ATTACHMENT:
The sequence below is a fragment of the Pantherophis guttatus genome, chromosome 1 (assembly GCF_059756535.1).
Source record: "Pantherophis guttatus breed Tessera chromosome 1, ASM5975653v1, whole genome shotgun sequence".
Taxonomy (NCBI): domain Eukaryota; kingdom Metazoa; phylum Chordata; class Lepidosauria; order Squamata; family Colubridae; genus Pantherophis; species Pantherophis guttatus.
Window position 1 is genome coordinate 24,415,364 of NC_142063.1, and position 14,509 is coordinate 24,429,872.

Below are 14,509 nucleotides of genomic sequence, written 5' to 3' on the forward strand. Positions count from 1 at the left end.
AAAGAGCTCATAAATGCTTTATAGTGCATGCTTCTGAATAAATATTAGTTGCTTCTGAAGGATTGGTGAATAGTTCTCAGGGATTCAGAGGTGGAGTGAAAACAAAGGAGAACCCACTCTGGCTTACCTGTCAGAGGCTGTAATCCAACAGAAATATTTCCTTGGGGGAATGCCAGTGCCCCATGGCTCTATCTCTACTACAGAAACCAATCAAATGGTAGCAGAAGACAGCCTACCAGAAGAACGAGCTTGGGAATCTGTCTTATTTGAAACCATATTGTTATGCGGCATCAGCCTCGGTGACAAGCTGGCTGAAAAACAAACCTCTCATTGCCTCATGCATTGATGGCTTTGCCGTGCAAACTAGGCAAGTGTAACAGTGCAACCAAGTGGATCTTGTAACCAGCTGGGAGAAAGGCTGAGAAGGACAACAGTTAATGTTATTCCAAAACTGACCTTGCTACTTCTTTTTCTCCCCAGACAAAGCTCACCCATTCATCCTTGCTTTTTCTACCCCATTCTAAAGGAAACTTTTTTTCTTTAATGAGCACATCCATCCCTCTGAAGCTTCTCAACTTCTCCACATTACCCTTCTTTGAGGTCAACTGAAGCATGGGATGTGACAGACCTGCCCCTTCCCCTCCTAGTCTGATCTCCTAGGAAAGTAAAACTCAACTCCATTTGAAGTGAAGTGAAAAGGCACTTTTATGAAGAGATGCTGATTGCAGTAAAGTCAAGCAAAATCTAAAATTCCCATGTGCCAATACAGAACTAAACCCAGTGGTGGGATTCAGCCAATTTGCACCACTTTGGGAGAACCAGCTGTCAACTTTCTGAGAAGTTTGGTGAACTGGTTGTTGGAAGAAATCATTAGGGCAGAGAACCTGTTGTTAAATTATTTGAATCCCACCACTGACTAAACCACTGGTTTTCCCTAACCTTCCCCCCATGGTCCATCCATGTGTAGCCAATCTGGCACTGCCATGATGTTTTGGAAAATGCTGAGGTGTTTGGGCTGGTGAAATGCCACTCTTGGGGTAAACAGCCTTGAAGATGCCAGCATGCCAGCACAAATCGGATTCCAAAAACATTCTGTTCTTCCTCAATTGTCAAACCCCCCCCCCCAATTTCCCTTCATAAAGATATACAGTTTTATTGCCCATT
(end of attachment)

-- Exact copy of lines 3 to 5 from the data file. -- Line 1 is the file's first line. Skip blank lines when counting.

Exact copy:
Taxonomy (NCBI): domain Eukaryota; kingdom Metazoa; phylum Chordata; class Lepidosauria; order Squamata; family Colubridae; genus Pantherophis; species Pantherophis guttatus.
Window position 1 is genome coordinate 24,415,364 of NC_142063.1, and position 14,509 is coordinate 24,429,872.

Below are 14,509 nucleotides of genomic sequence, written 5' to 3' on the forward strand. Positions count from 1 at the left end.